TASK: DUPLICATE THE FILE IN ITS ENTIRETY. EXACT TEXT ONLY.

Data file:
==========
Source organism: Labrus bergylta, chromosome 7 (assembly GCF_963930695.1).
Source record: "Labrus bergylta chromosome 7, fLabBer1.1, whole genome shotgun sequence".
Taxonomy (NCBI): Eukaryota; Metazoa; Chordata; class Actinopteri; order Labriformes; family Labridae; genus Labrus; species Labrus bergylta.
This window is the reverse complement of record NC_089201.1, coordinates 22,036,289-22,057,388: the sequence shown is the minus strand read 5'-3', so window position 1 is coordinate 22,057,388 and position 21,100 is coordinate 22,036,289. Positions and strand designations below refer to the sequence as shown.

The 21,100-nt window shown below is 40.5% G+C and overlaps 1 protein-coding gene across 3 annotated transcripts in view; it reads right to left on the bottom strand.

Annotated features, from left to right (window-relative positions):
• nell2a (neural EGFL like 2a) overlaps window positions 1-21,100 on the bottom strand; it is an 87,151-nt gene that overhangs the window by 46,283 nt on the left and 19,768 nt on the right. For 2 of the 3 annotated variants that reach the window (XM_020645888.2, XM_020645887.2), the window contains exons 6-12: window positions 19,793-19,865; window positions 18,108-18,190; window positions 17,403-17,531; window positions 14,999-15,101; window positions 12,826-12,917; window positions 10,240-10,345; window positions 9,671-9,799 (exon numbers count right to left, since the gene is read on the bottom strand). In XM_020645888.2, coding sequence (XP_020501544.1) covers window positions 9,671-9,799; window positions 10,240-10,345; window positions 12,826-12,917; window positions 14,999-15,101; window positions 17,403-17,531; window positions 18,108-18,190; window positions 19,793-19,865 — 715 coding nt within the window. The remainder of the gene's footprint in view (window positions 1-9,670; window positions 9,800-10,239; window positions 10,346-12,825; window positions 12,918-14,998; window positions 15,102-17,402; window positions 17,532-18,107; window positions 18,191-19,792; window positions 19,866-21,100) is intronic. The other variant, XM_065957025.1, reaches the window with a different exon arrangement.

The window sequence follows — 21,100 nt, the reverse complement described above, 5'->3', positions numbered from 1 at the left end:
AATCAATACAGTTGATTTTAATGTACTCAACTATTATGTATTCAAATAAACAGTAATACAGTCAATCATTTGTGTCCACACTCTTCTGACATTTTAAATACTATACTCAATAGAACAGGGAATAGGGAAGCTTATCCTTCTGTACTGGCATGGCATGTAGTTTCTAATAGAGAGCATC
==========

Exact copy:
Source organism: Labrus bergylta, chromosome 7 (assembly GCF_963930695.1).
Source record: "Labrus bergylta chromosome 7, fLabBer1.1, whole genome shotgun sequence".
Taxonomy (NCBI): Eukaryota; Metazoa; Chordata; class Actinopteri; order Labriformes; family Labridae; genus Labrus; species Labrus bergylta.
This window is the reverse complement of record NC_089201.1, coordinates 22,036,289-22,057,388: the sequence shown is the minus strand read 5'-3', so window position 1 is coordinate 22,057,388 and position 21,100 is coordinate 22,036,289. Positions and strand designations below refer to the sequence as shown.

The 21,100-nt window shown below is 40.5% G+C and overlaps 1 protein-coding gene across 3 annotated transcripts in view; it reads right to left on the bottom strand.

Annotated features, from left to right (window-relative positions):
• nell2a (neural EGFL like 2a) overlaps window positions 1-21,100 on the bottom strand; it is an 87,151-nt gene that overhangs the window by 46,283 nt on the left and 19,768 nt on the right. For 2 of the 3 annotated variants that reach the window (XM_020645888.2, XM_020645887.2), the window contains exons 6-12: window positions 19,793-19,865; window positions 18,108-18,190; window positions 17,403-17,531; window positions 14,999-15,101; window positions 12,826-12,917; window positions 10,240-10,345; window positions 9,671-9,799 (exon numbers count right to left, since the gene is read on the bottom strand). In XM_020645888.2, coding sequence (XP_020501544.1) covers window positions 9,671-9,799; window positions 10,240-10,345; window positions 12,826-12,917; window positions 14,999-15,101; window positions 17,403-17,531; window positions 18,108-18,190; window positions 19,793-19,865 — 715 coding nt within the window. The remainder of the gene's footprint in view (window positions 1-9,670; window positions 9,800-10,239; window positions 10,346-12,825; window positions 12,918-14,998; window positions 15,102-17,402; window positions 17,532-18,107; window positions 18,191-19,792; window positions 19,866-21,100) is intronic. The other variant, XM_065957025.1, reaches the window with a different exon arrangement.

The window sequence follows — 21,100 nt, the reverse complement described above, 5'->3', positions numbered from 1 at the left end:
AATCAATACAGTTGATTTTAATGTACTCAACTATTATGTATTCAAATAAACAGTAATACAGTCAATCATTTGTGTCCACACTCTTCTGACATTTTAAATACTATACTCAATAGAACAGGGAATAGGGAAGCTTATCCTTCTGTACTGGCATGGCATGTAGTTTCTAATAGAGAGCATC